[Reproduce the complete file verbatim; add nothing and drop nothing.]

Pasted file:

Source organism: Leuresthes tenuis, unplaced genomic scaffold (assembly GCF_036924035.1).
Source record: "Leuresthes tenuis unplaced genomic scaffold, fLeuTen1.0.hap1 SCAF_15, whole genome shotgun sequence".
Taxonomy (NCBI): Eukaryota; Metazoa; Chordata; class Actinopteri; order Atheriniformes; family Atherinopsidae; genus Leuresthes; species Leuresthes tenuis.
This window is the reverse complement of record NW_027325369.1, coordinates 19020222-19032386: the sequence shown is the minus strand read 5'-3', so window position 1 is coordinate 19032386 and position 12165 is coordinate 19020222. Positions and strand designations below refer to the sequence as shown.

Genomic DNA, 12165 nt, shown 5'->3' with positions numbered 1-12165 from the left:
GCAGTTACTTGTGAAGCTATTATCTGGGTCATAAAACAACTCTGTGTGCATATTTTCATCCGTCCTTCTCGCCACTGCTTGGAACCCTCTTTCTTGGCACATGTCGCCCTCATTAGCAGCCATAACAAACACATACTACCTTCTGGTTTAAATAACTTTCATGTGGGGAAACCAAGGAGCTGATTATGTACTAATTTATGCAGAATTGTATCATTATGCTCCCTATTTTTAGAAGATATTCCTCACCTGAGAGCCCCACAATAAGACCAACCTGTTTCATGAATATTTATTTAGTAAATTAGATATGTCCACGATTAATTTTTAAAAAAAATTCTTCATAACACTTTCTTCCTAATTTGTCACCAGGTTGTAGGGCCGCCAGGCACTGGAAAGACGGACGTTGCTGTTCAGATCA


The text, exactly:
Source organism: Leuresthes tenuis, unplaced genomic scaffold (assembly GCF_036924035.1).
Source record: "Leuresthes tenuis unplaced genomic scaffold, fLeuTen1.0.hap1 SCAF_15, whole genome shotgun sequence".
Taxonomy (NCBI): Eukaryota; Metazoa; Chordata; class Actinopteri; order Atheriniformes; family Atherinopsidae; genus Leuresthes; species Leuresthes tenuis.
This window is the reverse complement of record NW_027325369.1, coordinates 19020222-19032386: the sequence shown is the minus strand read 5'-3', so window position 1 is coordinate 19032386 and position 12165 is coordinate 19020222. Positions and strand designations below refer to the sequence as shown.

Genomic DNA, 12165 nt, shown 5'->3' with positions numbered 1-12165 from the left:
GCAGTTACTTGTGAAGCTATTATCTGGGTCATAAAACAACTCTGTGTGCATATTTTCATCCGTCCTTCTCGCCACTGCTTGGAACCCTCTTTCTTGGCACATGTCGCCCTCATTAGCAGCCATAACAAACACATACTACCTTCTGGTTTAAATAACTTTCATGTGGGGAAACCAAGGAGCTGATTATGTACTAATTTATGCAGAATTGTATCATTATGCTCCCTATTTTTAGAAGATATTCCTCACCTGAGAGCCCCACAATAAGACCAACCTGTTTCATGAATATTTATTTAGTAAATTAGATATGTCCACGATTAATTTTTAAAAAAAATTCTTCATAACACTTTCTTCCTAATTTGTCACCAGGTTGTAGGGCCGCCAGGCACTGGAAAGACGGACGTTGCTGTTCAGATCA